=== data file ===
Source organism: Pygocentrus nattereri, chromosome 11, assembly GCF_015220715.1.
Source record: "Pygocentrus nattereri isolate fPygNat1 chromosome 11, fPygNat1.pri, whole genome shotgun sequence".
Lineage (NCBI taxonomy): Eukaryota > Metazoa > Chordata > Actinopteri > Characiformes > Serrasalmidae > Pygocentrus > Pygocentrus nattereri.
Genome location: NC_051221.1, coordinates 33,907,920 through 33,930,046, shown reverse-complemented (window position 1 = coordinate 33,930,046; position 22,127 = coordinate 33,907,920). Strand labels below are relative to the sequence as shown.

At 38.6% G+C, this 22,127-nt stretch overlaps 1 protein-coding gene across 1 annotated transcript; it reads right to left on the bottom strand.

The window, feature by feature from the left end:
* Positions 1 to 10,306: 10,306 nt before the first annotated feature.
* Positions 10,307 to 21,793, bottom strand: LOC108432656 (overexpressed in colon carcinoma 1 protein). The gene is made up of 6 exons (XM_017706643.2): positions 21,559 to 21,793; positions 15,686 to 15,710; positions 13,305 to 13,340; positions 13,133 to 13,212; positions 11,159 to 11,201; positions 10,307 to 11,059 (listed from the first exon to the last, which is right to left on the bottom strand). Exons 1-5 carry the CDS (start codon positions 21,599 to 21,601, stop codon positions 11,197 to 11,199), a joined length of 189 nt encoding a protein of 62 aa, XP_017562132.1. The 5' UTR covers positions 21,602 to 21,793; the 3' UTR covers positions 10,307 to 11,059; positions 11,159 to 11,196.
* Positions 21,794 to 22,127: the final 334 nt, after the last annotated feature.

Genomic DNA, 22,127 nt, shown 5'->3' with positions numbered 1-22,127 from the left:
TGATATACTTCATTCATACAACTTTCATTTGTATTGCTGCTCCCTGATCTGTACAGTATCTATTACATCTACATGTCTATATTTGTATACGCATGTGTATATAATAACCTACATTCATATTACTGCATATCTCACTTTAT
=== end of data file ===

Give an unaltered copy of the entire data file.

Source organism: Pygocentrus nattereri, chromosome 11, assembly GCF_015220715.1.
Source record: "Pygocentrus nattereri isolate fPygNat1 chromosome 11, fPygNat1.pri, whole genome shotgun sequence".
Lineage (NCBI taxonomy): Eukaryota > Metazoa > Chordata > Actinopteri > Characiformes > Serrasalmidae > Pygocentrus > Pygocentrus nattereri.
Genome location: NC_051221.1, coordinates 33,907,920 through 33,930,046, shown reverse-complemented (window position 1 = coordinate 33,930,046; position 22,127 = coordinate 33,907,920). Strand labels below are relative to the sequence as shown.

At 38.6% G+C, this 22,127-nt stretch overlaps 1 protein-coding gene across 1 annotated transcript; it reads right to left on the bottom strand.

The window, feature by feature from the left end:
* Positions 1 to 10,306: 10,306 nt before the first annotated feature.
* Positions 10,307 to 21,793, bottom strand: LOC108432656 (overexpressed in colon carcinoma 1 protein). The gene is made up of 6 exons (XM_017706643.2): positions 21,559 to 21,793; positions 15,686 to 15,710; positions 13,305 to 13,340; positions 13,133 to 13,212; positions 11,159 to 11,201; positions 10,307 to 11,059 (listed from the first exon to the last, which is right to left on the bottom strand). Exons 1-5 carry the CDS (start codon positions 21,599 to 21,601, stop codon positions 11,197 to 11,199), a joined length of 189 nt encoding a protein of 62 aa, XP_017562132.1. The 5' UTR covers positions 21,602 to 21,793; the 3' UTR covers positions 10,307 to 11,059; positions 11,159 to 11,196.
* Positions 21,794 to 22,127: the final 334 nt, after the last annotated feature.

Genomic DNA, 22,127 nt, shown 5'->3' with positions numbered 1-22,127 from the left:
TGATATACTTCATTCATACAACTTTCATTTGTATTGCTGCTCCCTGATCTGTACAGTATCTATTACATCTACATGTCTATATTTGTATACGCATGTGTATATAATAACCTACATTCATATTACTGCATATCTCACTTTAT